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Lookup NU author(s): Bill Ip,
Professor Justin DurhamORCiD
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Introduction: The concept of normality in orthodontic diagnosis and treatment is defined from the clinicians' point of view or derived from concepts developed from observation of "ideal" persons. In-depth appreciation of what a patient views as normal is paramount for effective shared decision making. In this study, we aimed to examine the concept of dentofacial normality in orthodontics from the patient's perspective. Methods: This was a qualitative study of adults attending for orthodontic consultations at a teaching hospital. Semistructured interviews were conducted until data saturation occurred (n = 15). The data were managed using a framework approach, and recurrent themes were identified. Results: Three main themes were identified in the interviews: the components of dentofacial normality, the impact of dentofacial abnormality, and factors influencing patients' conceptualization of dentofacial normality. The components of normal appearance are apparent in the views of potential adult orthodontic patients. These ideas are formed from personal observations in conjunction with the external influences of family, friends, and the commercial media. There was a biopsychosocial impact of dentofacial abnormality with both enacted and felt stigma playing substantial roles. Conclusions: A normal dentofacial appearance cannot be solely constructed from measureable biologic variables. Patients view normality in terms of features that are acceptable biologically, psychologically, and socially, and there is significant overlap in these domains. Clinicians should be aware that traditionally held concepts of what they believe to be normal or abnormal might not fully represent patients' beliefs.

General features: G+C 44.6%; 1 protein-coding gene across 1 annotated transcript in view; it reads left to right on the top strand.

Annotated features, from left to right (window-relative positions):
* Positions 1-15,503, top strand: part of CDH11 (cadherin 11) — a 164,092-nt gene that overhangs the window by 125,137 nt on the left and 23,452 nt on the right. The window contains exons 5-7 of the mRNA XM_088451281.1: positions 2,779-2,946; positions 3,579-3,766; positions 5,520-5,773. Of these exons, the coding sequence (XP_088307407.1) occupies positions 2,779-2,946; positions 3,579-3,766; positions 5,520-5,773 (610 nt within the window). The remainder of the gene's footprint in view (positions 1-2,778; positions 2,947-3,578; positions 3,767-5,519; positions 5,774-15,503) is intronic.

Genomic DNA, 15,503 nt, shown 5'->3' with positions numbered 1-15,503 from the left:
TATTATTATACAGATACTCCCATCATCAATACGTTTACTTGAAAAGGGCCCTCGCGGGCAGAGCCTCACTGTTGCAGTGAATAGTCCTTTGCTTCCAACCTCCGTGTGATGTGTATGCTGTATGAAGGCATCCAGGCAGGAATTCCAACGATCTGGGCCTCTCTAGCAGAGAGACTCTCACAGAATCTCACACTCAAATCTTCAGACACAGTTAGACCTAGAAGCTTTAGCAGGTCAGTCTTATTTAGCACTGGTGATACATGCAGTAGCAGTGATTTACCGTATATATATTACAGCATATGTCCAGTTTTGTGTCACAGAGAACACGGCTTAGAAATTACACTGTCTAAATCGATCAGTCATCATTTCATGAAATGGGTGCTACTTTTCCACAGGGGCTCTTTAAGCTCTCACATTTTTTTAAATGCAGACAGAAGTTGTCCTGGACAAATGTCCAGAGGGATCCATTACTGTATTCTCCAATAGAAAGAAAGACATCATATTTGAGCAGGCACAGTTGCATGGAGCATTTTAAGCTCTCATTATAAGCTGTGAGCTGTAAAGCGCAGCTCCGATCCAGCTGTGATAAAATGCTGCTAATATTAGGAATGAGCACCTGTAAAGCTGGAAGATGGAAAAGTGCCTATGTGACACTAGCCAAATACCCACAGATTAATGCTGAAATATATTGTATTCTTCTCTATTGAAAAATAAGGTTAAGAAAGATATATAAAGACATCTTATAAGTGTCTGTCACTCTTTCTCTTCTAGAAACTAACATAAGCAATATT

Author(s): Stanford ND, Ip TB, Durham J
Publication type: Article
Publication status: Published
Journal: American Journal of Orthodontics and Dentofacial Orthopedics
Print publication date: 01/03/2014
ISSN (print): 0889-5406
ISSN (electronic): 1097-6752
Publisher: Mosby, Inc.
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